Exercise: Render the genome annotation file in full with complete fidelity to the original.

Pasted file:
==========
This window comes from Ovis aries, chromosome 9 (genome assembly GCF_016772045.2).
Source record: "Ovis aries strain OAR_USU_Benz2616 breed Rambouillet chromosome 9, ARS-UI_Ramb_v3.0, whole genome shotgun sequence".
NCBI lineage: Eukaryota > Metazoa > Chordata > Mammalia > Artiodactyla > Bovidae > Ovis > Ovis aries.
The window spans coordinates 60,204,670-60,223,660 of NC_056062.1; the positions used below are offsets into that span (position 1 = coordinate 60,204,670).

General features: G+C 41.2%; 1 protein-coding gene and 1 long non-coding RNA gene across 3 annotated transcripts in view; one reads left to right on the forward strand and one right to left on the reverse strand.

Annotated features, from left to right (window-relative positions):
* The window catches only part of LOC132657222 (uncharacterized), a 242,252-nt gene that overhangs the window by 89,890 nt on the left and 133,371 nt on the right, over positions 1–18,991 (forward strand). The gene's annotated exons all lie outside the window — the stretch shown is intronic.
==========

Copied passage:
This window comes from Ovis aries, chromosome 9 (genome assembly GCF_016772045.2).
Source record: "Ovis aries strain OAR_USU_Benz2616 breed Rambouillet chromosome 9, ARS-UI_Ramb_v3.0, whole genome shotgun sequence".
NCBI lineage: Eukaryota > Metazoa > Chordata > Mammalia > Artiodactyla > Bovidae > Ovis > Ovis aries.
The window spans coordinates 60,204,670-60,223,660 of NC_056062.1; the positions used below are offsets into that span (position 1 = coordinate 60,204,670).

General features: G+C 41.2%; 1 protein-coding gene and 1 long non-coding RNA gene across 3 annotated transcripts in view; one reads left to right on the forward strand and one right to left on the reverse strand.

Annotated features, from left to right (window-relative positions):
* The window catches only part of LOC132657222 (uncharacterized), a 242,252-nt gene that overhangs the window by 89,890 nt on the left and 133,371 nt on the right, over positions 1–18,991 (forward strand). The gene's annotated exons all lie outside the window — the stretch shown is intronic.